I read about fatty acid synthase, which makes fatty acids for the body, and the tobacco mosaic virus, which causes the death of the tobacco plant and is cylindrical.
For my molecule of the month research I looked at the catabolite activator protein and DNA ligase. I chose the catabolite activator protein because I thought it was really pretty. I liked the symmetry that it had and the variation … Continue reading
I looked at carbonic anhydrases (soluble) and multidrug resistance transporters (membrane) – very cool! We studied alot about carbonic anhydrases in bb45X series mainly because of how fast/efficient its enzymatic activity is at making carbonic acid. MDR transporters are found … Continue reading
The two proteins I looked at were insulin which basically tells organs to take glucose out of blood and store it after having a meal when sugar levels are higher in the body and Alcohol Dehydrogenase which converts a potentially … Continue reading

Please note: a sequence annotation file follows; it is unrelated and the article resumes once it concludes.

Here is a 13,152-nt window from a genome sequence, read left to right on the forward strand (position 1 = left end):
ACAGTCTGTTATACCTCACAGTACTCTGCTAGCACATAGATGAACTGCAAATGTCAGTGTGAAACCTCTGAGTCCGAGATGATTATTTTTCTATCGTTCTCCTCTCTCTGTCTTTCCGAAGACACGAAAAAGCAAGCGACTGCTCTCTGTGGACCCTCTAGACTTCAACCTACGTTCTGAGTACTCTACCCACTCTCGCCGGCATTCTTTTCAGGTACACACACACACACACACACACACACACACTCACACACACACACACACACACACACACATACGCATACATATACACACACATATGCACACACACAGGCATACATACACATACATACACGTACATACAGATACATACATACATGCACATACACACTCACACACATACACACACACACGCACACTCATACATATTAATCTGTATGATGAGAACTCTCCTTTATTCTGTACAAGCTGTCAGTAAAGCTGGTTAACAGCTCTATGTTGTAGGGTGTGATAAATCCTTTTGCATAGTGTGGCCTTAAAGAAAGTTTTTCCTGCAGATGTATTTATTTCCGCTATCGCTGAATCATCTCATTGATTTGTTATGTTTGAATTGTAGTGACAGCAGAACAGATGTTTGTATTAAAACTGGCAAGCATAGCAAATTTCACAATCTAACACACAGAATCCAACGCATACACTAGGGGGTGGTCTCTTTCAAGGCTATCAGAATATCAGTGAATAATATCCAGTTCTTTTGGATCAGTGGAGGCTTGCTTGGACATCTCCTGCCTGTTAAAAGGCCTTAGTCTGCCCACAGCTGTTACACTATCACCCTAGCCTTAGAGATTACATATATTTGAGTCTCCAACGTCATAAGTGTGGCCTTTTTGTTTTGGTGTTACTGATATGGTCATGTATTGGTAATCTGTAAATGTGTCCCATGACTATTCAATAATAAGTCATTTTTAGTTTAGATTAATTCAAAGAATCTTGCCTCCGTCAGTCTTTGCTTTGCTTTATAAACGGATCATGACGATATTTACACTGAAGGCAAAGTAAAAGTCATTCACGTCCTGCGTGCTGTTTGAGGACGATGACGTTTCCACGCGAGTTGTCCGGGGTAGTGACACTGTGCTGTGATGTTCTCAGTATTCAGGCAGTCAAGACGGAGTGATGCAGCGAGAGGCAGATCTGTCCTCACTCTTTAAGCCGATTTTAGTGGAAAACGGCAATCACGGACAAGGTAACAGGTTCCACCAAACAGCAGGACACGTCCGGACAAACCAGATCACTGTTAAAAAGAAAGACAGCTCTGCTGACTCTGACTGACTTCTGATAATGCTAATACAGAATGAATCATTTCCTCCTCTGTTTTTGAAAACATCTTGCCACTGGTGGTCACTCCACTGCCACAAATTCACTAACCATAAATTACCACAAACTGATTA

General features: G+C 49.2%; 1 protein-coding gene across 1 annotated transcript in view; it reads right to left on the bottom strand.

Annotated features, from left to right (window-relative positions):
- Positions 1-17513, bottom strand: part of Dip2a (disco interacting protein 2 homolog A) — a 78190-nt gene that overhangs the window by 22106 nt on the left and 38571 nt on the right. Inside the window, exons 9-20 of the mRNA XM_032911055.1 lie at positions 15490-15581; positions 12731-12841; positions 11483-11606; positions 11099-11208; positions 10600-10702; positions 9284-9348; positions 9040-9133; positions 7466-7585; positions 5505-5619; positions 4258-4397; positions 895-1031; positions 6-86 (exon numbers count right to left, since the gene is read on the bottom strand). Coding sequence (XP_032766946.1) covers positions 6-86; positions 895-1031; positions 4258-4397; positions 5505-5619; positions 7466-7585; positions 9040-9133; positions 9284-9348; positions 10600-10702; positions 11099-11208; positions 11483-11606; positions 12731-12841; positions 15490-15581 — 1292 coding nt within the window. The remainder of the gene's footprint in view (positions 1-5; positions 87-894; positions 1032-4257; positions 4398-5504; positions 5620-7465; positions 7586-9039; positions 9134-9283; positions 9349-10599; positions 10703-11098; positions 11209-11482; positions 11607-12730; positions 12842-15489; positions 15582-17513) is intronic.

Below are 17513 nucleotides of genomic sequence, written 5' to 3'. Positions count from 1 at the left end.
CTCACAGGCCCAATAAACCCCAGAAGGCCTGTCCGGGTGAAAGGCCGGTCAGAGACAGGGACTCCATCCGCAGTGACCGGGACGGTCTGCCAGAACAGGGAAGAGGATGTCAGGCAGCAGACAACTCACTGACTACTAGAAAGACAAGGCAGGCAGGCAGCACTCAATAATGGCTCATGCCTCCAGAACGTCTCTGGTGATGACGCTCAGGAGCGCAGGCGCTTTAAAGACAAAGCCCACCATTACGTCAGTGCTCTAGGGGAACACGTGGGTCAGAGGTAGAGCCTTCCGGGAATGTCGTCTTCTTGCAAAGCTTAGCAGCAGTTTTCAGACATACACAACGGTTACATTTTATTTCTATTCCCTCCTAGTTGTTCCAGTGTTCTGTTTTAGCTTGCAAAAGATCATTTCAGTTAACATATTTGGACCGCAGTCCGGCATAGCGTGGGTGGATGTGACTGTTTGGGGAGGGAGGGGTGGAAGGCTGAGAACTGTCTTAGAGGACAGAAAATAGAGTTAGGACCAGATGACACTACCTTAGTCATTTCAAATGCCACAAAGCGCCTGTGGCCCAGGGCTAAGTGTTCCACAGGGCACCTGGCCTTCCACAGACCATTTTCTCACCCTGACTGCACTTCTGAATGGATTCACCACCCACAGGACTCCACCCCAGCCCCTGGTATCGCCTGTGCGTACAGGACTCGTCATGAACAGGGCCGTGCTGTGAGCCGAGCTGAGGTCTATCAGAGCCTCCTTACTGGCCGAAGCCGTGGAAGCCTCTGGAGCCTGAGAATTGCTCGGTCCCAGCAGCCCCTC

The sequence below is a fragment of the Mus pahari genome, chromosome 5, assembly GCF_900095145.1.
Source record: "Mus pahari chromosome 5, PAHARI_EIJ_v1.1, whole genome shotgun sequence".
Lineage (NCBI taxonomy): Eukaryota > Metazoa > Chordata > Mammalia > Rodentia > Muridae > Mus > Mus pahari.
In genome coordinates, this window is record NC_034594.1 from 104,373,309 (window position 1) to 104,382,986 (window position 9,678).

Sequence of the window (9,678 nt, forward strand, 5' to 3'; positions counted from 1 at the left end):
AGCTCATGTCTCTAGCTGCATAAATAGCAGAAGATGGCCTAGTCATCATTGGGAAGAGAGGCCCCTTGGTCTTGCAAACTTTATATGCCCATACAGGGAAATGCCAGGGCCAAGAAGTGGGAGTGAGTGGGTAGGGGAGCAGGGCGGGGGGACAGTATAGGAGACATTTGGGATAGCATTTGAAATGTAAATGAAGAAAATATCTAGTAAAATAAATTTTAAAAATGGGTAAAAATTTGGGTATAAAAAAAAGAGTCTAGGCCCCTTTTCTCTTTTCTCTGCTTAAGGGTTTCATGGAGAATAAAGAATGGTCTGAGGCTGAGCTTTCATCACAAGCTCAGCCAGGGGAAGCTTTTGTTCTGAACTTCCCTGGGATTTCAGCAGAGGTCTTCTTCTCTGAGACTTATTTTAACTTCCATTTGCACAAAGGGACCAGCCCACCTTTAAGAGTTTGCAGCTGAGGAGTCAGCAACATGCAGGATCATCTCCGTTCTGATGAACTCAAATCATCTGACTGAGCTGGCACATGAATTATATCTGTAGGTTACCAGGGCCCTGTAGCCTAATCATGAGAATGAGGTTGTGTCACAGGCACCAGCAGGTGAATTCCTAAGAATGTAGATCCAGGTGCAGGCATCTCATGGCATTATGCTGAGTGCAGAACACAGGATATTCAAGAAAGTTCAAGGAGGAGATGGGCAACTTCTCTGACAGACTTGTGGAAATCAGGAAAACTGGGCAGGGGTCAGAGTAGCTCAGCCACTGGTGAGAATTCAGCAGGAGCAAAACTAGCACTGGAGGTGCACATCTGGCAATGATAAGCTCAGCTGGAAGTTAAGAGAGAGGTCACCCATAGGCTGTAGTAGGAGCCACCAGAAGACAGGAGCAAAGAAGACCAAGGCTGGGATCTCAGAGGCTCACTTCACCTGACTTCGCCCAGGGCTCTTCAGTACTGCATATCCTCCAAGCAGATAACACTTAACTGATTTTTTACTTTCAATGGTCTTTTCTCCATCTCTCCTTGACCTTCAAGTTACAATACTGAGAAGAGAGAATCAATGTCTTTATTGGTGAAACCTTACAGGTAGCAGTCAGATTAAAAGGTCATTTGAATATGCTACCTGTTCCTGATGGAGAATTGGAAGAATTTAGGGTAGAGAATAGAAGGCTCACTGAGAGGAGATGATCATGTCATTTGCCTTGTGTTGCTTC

I took a look at fibrin, which is necessary for blood clotting. I also looked at ATP synthase. I was excited to see it looked like the simplified version in my biology book! Very neat.
As stated in the syllabus, the main question of our course is What does a protein look like? And guess what? That question has received an answer! What do you think? One technical note for the weekend: I’m still working out some of the bugs … Continue reading
I read about T-cell Receptors and Prions. We encountered both in BI 212, so I figured I’d check them out again. Pretty cool!
Our Wednesday action items were: -Everyone should come up with a good nickname. –Email me your official university email address. I’ll sign you up for the blog. You’ll receive an email invitation to join blogs.oregonstate.edu/psquared. After you sign your life … Continue reading